Fishing High and Dry
The temperature was hovering just below freezing when I walked out at dawn, squeezed into my waders, and prepared to head two miles up the road and then down to the river to spend a full day of walk-and-wade fishing. I had been expecting high and murky water from the spring runoff of melting snow at higher elevations, but when I arrived the river was running clear and relatively low. There was no hint of remaining snow to be seen in any direction, not even on the highest visible peaks to the north. And that was fine with me. Early season runoff fishing has never been my specialty. Not in Vermont or any other state.
I pondered my attire for a moment as I breathed the morning chill in the air. Though the sun had not yet peaked over the nearby ridgeline, it would be up soon. And it promised to be a beautiful day. There was no hint of clouds. The forecast was for clear skies and temperatures rising through the morning possibly up into the sixties. But that was thirty some degrees away. Now there was still frost on the ground. In the air. On my wading shoes. Seeping into my fingers. I put on a few warm layers, ending with a fleece wading jacket, expecting all but my bottom layer to be off by lunchtime but happy for them at the time.
So far, everything felt rather similar to an early spring day of trout fishing in Vermont. Except that I was at 7000’ in elevation, surrounded by peaks ranging all the way up to 10000’. I was in the Gila National Forest of New Mexico, near the Gila Cliff Dwelling National Monument, getting ready to fish the headwaters of the Gila River—working a couple miles up the Middle Fork. I checked my bag for sunscreen and water. Even in March, the sun could be potent at this elevation and I would want to slather on protection before the morning had progressed too far.
Though I’ve only previously fished New Mexico three days in my life, the state nonetheless holds a special place in my fishing imagination. New Mexico was the fourth of the twenty-six states where I have been fortunate enough to catch trout, and the first where—as a teenager some thirty-five years ago—I was able to do some hike-in fishing to wilderness alpine streams. It was in the mountains of New Mexico I first fell in love with that sort of remote wilderness fishing, and the “work” it takes to find places like that. It had been many years since my most recent trip back to the state, but I had some research and writing to do for a new book project called “Trout in the Desert” (due out this fall.)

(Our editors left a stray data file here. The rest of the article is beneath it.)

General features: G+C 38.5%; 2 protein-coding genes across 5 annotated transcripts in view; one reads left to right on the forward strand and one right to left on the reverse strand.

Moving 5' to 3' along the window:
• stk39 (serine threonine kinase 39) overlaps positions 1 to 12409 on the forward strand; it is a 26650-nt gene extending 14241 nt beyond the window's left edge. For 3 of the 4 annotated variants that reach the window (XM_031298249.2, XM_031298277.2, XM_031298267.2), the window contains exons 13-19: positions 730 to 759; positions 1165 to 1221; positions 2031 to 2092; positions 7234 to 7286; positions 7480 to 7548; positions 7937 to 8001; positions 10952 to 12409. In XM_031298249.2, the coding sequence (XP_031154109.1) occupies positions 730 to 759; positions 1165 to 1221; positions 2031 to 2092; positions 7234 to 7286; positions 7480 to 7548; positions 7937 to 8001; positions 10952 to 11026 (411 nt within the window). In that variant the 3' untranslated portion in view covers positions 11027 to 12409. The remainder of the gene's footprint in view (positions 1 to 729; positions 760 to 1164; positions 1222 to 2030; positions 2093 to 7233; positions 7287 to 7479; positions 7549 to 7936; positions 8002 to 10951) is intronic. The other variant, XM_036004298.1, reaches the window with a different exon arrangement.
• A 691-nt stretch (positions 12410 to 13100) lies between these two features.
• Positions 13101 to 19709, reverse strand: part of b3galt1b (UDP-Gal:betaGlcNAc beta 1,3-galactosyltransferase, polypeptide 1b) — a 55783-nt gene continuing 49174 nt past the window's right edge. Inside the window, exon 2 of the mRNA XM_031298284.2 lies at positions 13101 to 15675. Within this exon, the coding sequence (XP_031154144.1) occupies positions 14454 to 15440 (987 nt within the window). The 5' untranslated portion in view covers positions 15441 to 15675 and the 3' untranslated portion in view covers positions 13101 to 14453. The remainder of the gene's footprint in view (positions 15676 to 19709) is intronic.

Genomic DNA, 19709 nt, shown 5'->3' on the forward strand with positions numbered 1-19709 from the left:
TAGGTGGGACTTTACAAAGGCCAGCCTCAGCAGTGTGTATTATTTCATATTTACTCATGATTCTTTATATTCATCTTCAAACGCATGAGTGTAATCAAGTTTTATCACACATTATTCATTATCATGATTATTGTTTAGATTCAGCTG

What drew me to the region for the final chapter of my book was in part its history. The Gila River is one of the most important rivers in the southwest. And the Gila National Forest was also an area that profoundly shaped the thinking and life of Aldo Leopold, whose writings I have both taught and appreciated for many years.
Furthermore, the upper portions of the Gila River are home to their own unique species of trout, named after the river where they make their home. Wild populations of Gila trout still survive in a few locations where they (and their habitat) are protected by tight regulations. But the state of New Mexico now raises and stocks the fish in other places both to promote the survival of the species and to provide more angling opportunities. Gila trout are a small cousin of the rainbow trout, rarely exceeding two feet in length, and more often closer in size to the diminutive but beautiful brook trout of our upper New Haven or Middlebury Rivers—which isn’t surprising since the streams they live in in the mountains of New Mexico are of a similar size to Vermont’s small mountain streams. Water flows on the Gila River during spring runoff are usually around three hundred cubic feet per second (cfs). Flows are much lower during the hot dry summers of the southwest.
And I was hoping to catch one of these fish in one of those waters. However I had also been warned that my chances were slim. Two years earlier New Mexico had suffered its worst wildfire in state history: the Whitewater-Baldy Fire that consumed near 300,000 acres of forest around the West and Middle Forks of the Gila. The massive fire dumped large volumes of black ash on the river, choking it and killed most of the fish. Then in late 2013 came the devastating flood when the river carried 30,000 cfs—a hundred times what it usually has during the peak of spring runoff. Following the fire, the effect of the flood was far more devastating.
Still, despite the obvious ravages of both fire and flood, the land was beautiful. The Middle Fork followed a long winding box canyon into the mountains. Gray wolves, recently reintroduced, wander there. Cougar do to. Ducks and at least one family of beavers made their homes along the river. Though the cottonwoods that once lined the river were now burned husks, tall and elegant ponderosa pines lined the slopes above us. Raptors appeared on the cliff faces. And the water itself was clear, cold, and beautiful. A mix of riffles and pools, gravel and ledge, shallows and holes below fallen cottonwoods. And abundant with insect life.
But no Gila trout. The biologist who had warned me had not been wrong. I spent three days fishing at least seven miles of river between the East Fork, Middle Fork, and West Fork. Every afternoon there was a lovely hatch of winter stoneflies. Beneath the surface I saw nymphs of mayflies, stoneflies, midges, and the most beautiful caddis fly nymphs I have ever seen in the wild—encased in their beautiful handmade homes spun of the very colorful river bottom sand and gravel.
Just no trout. But no regrets, either. I could see why the land had so inspired Leopold. It is rare that I go three days without catching a fish. In fact, it might have been the first time in my life. They were also three of the most enjoyable days I have spent with a fly rod. If I can go back there one day, I will. Meanwhile, though, I’m hoping that Vermont’s brook trout treat me a little better.